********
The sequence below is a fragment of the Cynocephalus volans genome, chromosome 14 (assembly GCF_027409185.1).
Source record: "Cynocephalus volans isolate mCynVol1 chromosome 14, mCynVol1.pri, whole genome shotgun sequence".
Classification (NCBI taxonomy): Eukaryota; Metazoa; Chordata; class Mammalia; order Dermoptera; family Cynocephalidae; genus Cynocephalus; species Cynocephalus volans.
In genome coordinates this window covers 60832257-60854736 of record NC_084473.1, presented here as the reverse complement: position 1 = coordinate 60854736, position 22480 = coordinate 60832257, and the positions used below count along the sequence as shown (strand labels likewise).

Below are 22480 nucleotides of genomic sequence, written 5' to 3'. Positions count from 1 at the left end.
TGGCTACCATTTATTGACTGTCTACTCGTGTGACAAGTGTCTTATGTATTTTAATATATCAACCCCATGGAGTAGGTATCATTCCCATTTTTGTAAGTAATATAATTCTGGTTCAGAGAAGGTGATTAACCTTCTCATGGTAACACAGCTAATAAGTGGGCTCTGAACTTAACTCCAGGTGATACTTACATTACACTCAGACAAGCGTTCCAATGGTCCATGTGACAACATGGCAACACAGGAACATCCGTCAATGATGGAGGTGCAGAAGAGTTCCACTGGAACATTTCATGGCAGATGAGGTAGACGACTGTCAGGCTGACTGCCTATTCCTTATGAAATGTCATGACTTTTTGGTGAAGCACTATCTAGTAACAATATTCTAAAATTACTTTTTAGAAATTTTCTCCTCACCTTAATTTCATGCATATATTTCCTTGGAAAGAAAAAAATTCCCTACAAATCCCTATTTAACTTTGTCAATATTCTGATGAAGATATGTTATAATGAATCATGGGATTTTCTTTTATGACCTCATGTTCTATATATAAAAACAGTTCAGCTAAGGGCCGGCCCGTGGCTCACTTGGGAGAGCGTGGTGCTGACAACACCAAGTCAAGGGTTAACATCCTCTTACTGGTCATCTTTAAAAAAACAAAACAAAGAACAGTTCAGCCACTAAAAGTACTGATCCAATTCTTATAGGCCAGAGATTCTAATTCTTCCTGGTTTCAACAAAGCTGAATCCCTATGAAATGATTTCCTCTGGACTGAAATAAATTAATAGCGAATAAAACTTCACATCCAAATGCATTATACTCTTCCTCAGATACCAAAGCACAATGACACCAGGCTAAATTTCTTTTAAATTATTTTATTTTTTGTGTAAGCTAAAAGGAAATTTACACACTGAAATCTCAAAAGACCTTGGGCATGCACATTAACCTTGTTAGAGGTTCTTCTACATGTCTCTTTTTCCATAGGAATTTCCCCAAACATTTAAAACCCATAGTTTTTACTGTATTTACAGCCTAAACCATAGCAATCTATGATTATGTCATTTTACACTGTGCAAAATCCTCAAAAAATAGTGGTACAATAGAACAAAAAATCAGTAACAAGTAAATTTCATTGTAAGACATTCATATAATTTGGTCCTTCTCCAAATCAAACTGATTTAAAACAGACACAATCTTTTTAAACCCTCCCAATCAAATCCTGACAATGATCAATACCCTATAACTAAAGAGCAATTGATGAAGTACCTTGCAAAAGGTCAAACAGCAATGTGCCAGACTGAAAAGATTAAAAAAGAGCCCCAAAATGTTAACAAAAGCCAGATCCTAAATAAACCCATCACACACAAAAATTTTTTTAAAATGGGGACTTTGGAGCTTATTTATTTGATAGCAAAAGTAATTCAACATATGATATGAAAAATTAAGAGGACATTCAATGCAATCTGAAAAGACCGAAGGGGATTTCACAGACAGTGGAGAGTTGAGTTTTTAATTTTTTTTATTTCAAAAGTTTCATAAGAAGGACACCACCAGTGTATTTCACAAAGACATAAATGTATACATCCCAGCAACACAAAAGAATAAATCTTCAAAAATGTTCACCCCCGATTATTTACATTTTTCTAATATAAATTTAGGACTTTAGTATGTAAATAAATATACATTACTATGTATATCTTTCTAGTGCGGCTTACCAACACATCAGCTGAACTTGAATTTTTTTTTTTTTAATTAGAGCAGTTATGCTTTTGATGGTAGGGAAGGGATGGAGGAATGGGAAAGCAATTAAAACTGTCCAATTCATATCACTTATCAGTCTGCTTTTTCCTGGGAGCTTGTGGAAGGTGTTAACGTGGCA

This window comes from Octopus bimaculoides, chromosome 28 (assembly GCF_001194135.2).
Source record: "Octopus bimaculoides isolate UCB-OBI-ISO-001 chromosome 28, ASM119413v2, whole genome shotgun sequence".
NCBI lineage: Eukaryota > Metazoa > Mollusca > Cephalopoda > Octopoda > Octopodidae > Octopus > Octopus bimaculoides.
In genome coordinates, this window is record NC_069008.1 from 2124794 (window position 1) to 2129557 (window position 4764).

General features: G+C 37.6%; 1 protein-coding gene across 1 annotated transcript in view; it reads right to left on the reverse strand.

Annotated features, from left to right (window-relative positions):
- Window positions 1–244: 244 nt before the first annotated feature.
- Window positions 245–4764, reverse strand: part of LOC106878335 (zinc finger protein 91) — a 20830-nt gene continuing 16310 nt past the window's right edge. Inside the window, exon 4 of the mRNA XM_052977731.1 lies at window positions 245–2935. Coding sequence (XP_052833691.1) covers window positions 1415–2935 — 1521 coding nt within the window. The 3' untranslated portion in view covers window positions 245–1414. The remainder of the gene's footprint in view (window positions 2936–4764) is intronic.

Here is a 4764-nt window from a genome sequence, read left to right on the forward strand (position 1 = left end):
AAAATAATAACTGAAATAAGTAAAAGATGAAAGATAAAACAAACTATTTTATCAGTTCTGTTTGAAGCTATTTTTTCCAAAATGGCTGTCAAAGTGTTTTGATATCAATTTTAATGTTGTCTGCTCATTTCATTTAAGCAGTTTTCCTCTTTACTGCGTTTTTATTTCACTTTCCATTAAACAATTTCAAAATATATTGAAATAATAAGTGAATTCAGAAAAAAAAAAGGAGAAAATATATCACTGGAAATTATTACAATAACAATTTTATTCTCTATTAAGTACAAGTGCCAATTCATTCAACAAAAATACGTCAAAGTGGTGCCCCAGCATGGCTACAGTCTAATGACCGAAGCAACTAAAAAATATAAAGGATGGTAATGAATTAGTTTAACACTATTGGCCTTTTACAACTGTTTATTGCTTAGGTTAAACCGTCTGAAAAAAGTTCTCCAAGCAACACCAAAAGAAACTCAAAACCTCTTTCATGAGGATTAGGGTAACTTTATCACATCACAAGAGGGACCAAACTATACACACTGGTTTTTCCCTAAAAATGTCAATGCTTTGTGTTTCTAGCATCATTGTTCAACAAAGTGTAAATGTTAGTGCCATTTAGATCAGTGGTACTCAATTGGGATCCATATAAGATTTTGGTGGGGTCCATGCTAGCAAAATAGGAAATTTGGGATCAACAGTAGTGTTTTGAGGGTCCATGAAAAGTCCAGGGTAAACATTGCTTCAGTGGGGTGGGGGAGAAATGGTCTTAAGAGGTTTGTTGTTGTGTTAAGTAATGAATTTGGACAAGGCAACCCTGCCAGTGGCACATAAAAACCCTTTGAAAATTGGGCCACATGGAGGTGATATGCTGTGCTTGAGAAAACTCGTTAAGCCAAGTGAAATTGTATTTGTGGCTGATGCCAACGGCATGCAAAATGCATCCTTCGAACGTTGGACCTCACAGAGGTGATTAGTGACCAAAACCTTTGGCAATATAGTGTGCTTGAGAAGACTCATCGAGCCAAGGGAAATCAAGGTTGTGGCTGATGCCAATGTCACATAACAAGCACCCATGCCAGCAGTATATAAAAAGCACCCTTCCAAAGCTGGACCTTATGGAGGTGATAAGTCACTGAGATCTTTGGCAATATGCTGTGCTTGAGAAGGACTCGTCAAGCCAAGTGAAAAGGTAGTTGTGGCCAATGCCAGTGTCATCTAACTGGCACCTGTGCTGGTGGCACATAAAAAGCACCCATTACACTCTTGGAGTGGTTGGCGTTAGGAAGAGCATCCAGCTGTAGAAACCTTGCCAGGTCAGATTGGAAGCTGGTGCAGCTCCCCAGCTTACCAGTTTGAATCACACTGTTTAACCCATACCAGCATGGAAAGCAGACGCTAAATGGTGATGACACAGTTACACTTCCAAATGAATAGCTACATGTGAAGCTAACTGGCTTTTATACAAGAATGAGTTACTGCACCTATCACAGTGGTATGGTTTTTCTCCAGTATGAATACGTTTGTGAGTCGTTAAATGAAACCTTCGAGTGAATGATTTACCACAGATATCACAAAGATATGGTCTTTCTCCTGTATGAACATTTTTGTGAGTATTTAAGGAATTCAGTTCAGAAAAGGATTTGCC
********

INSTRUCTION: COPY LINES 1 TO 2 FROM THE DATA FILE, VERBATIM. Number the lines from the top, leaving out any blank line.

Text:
The sequence below is a fragment of the Cynocephalus volans genome, chromosome 14 (assembly GCF_027409185.1).
Source record: "Cynocephalus volans isolate mCynVol1 chromosome 14, mCynVol1.pri, whole genome shotgun sequence".